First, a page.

As many as half a million more New Zealanders would be
forced into KiwiSaver under a Labour Government.
Labour released further details of its "universal" or
compulsory KiwiSaver scheme, including plans to gradually
increase contributions from bosses and workers to 4.5 per
cent of gross wages each by 2021.
Labour would enroll all working-age employees in New Zealand
who are not already members of the scheme in October next
year. A year later, their minimum contribution and their
employers', currently set at 3 per cent, would begin rising
by a quarter of a percentage point every year.
Labour leader David Cunliffe said the scheme had been "a
great success" so far, "but we need to extend it to those who
are currently missing out and increase the contribution rate
so those nest eggs grow faster".
Labour expects auto-enrolment would bring a further
half-a-million people into the scheme.
"Most of those are low-income earners who are missing out on
getting their fair share of government contributions," said
Students, beneficiaries, the self-employed and those on very
low incomes would be exempt.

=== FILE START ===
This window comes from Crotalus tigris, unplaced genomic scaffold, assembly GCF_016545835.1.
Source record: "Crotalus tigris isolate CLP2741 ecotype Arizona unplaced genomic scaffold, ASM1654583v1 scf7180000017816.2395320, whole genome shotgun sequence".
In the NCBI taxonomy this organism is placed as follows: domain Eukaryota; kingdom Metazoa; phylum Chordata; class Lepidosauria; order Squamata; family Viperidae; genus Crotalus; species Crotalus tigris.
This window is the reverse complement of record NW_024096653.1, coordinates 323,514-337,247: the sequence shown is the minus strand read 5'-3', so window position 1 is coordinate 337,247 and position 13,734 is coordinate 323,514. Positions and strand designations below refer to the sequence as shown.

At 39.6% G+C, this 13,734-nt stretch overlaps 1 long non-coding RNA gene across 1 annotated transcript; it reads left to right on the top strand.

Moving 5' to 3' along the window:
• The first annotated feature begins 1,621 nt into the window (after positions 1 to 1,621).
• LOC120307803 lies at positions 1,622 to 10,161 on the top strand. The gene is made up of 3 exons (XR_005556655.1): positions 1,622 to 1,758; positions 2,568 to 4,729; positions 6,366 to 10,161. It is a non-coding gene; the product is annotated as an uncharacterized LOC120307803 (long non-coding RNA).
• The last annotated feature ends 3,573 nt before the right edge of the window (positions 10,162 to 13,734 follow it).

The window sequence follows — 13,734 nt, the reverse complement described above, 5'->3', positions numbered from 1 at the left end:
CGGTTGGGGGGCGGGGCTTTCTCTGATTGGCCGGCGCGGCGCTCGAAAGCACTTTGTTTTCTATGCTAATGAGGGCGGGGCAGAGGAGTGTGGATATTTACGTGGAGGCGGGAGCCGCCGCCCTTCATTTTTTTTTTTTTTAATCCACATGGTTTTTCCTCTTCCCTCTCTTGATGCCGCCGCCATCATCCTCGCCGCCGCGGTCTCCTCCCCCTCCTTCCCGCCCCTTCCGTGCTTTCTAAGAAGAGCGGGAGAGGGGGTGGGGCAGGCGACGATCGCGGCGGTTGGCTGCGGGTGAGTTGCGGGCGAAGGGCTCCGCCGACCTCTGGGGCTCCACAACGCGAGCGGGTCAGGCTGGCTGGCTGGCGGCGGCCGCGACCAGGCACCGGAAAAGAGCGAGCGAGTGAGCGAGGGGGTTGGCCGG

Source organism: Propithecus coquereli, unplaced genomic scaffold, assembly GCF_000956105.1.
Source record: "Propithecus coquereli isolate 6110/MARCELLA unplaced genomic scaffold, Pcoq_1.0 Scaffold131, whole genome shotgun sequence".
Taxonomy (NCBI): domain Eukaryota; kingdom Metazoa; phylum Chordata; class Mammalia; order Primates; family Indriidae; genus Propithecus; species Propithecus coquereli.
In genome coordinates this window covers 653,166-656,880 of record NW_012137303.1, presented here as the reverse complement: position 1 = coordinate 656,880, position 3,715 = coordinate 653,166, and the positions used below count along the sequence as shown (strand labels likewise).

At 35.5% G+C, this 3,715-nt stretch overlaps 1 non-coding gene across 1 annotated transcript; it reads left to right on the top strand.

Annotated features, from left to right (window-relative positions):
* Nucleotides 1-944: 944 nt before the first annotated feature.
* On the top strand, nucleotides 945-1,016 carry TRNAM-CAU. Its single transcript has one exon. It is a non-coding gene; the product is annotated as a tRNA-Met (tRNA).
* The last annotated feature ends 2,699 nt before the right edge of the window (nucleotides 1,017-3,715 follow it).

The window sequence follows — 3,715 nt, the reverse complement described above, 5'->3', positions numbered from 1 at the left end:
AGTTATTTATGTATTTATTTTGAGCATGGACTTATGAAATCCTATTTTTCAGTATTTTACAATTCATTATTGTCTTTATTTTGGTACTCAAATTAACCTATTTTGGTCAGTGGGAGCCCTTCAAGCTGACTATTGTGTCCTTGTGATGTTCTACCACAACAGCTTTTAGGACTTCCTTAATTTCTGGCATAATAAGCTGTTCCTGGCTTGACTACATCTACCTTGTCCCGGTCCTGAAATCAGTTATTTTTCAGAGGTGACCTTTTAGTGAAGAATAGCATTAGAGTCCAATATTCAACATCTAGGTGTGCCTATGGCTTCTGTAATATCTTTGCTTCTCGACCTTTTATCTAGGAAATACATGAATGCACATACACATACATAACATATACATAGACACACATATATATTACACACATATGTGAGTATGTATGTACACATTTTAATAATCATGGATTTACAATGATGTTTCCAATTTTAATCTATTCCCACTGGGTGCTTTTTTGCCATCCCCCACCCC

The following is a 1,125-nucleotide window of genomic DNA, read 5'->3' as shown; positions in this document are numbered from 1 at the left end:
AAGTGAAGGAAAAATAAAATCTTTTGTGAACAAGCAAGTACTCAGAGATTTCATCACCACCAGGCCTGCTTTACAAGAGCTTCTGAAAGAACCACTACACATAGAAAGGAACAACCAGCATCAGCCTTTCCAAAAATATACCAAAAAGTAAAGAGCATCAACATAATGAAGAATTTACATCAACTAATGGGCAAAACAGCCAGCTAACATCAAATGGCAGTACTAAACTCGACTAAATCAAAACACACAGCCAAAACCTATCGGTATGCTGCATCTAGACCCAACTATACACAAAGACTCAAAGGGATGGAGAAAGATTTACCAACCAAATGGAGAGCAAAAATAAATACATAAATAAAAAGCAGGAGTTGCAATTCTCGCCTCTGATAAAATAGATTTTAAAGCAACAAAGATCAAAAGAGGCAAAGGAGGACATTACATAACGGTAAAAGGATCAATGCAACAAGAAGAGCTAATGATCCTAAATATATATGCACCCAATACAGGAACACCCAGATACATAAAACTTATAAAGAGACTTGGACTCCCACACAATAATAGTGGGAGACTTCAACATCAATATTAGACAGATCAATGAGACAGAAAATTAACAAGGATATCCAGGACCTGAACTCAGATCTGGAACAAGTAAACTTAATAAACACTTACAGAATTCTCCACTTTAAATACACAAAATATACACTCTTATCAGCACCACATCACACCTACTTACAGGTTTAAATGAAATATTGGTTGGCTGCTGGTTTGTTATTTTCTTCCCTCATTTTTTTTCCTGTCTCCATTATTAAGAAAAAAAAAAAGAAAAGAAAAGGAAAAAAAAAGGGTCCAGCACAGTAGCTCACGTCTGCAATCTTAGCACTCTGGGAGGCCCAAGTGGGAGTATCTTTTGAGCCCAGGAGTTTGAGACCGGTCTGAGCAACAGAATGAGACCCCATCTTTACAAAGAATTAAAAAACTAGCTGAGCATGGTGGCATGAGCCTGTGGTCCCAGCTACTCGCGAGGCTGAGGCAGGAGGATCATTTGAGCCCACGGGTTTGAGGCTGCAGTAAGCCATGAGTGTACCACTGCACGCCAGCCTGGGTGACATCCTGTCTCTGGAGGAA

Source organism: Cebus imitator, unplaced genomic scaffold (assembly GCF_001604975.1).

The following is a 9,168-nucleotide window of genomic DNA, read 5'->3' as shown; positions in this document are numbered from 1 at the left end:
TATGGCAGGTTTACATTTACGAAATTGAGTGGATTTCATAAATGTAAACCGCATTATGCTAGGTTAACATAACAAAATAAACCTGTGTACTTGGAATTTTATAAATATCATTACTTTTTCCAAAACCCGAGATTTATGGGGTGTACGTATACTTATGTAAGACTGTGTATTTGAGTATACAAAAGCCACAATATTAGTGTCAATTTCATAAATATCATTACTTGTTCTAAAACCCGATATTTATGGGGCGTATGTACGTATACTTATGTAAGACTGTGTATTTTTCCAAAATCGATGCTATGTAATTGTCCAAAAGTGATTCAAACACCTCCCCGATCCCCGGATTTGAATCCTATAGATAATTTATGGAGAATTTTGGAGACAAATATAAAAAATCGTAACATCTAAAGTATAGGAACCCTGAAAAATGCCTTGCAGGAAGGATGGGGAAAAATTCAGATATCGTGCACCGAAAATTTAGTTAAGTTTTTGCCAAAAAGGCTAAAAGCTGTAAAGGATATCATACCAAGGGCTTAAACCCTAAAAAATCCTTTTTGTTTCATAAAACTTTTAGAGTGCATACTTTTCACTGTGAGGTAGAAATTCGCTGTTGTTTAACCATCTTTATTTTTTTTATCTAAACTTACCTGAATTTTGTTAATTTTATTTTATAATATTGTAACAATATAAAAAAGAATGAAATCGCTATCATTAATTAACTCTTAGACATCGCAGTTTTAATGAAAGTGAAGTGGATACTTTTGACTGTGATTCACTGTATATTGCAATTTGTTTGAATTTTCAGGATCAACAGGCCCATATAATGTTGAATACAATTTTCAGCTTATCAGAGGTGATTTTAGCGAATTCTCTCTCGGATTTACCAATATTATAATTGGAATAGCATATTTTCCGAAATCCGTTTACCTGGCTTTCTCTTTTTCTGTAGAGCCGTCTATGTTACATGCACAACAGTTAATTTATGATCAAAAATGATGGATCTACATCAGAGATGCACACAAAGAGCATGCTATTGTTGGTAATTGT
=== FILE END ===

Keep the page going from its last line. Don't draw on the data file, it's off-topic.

Labour's finance spokesman David Parker said employees with
non-KiwiSaver pension schemes were unlikely to be forced to
join provided their schemes were compatible.
He said the income threshold above which employees would have
to join KiwiSaver would be set through consultation with
unions and employers but it would be low. He pointed to
Australia's A$400-a-month threshold.
Finance Minister Bill English seized on that detail, pointing
out that many of those not already in the scheme simply
couldn't afford it.
"Labour's talking about pushing a whole lot of people into it
who can't save and then they make it very complicated by
creating exemptions for everybody."
Mr English said Labour's compulsory model differed from his
own auto-enrolment plan in that those who would be enrolled
but couldn't afford to save could still opt out.
He said Labour had to clarify whether its scheme was a move
away from universal NZ Superannuation.
"They're saying they're copying the Australian scheme, well
Australian scheme has a very tightly means-tested National
Mr Cunliffe said the comments were "a desperate attempt to
discredit a terrific policy".
His scheme was "absolutely" not a Trojan horse for changes to
NZ Super. "Our aim is to maintain a strong sustainable
universal superannuation system. It's also to offer
[retirees] the opportunity to have a little more than the
basic standard of living."
For those pushed into the scheme next year, their
contribution would be 1 per cent for the first two years,
rising by one percentage point in 2017, 2018 and 2019. Their
employers' contributions would begin at 3 per cent.
Mr Cunliffe acknowledged it was possible the increase in
contributions by employers would be offset against wage
- by Adam Bennett of the NZ Herald